Mental Health Disorders and Neuroscience
Our Mental Health Disorders and Neuroscience team explores chronic disease patterns, risk factors, novel therapies, and effective treatments of psychiatric conditions, such as bipolar disorder and depression.
Led by Theme Leader Professor Alison Yung and Deputy Theme Leader Dr Seetal Dodd, our diverse research aims to develop new therapies, repurpose existing medicines and explore the efficacy of nutraceuticals that may lead to better mental health and metabolic outcomes, and enhanced drug safety. We explore a range of mental health issues across the life-course, from early life epigenetics to mental health and ageing.
We focus on treatment development and ensuring our research is implemented in real-world settings. This work includes several patents relating to novel drug therapies and nanomedicine laboratory immunology. Our work has also led to molecular biomedical research for commercialisation in the BioPharma industry.
The recently established Centre for Research Excellence for the Development of Innovative Therapies for Psychiatric Disorders (CREDIT) which aims to create novel treatments to empower those with some of the most disabling mental disorders. It blends research in epidemiology, novel treatment discovery, and clinical trials, with researchers within and beyond IMPACT.
Drug safety and discovery
We research drugs in clinical trials to evaluate the effectiveness of medications such as N-Acetyl Cysteine (NAC) to help stop tobacco smoking and for use in first-episode psychosis. Bipolar disorder drug repurposing studies include medications like Candesartan, often used for the treatment of high blood pressure or heart failure.
Drug discovery in our research also extends to a range of natural bioactive and biomacromolecules. We explore these by targeting apoptotic and inflammatory cell signalling molecules in cancer, chronic inflammation and neurodegenerative disorders.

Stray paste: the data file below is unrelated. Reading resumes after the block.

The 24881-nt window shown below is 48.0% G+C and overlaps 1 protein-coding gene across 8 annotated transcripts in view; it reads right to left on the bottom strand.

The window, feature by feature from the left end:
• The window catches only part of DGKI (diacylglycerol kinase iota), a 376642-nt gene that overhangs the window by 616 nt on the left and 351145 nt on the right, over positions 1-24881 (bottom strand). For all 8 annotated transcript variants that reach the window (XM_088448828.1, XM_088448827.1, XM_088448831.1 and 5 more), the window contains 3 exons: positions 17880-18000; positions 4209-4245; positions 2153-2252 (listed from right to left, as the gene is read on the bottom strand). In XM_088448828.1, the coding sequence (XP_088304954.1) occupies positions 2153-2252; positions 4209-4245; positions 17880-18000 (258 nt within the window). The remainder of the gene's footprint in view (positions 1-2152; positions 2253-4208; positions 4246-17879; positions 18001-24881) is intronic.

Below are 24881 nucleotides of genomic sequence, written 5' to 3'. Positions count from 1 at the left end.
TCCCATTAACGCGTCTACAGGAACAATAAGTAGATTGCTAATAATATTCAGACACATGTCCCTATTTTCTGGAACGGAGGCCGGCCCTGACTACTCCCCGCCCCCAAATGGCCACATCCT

Our research includes brain neurotransmitters such as Relaxin-3, which plays a role in controlling both stress and feeding behaviours, such as salt overconsumption, that can contribute to hypertension and obesity.
We have conducted extensive research with twin babies and adults, allowing us to explore the effects of the early-life environment in the risk for neurodevelopmental disorders. Our research includes conditions such as autism, attention deficit hyperactivity disorder (ADHD) and cerebral palsy.
Prenatal life and neurophysiological development
Continuing our lifespan focus, we investigate the impact of exposure to an adverse environment for the fetus during pregnancy, for example, preterm birth, gestational diabetes or growth restriction. These studies explore both prenatal and postnatal brain development and use a range of novel approaches, including non-invasive brain stimulation.
World Bipolar Day
We proudly support the annual World Bipolar Day on March 30th, the birthday of Vincent Van Gogh, who was posthumously diagnosed as having bipolar disorder. Watch our previous World Bipolar Day event Vox Pops here and a Q&A session here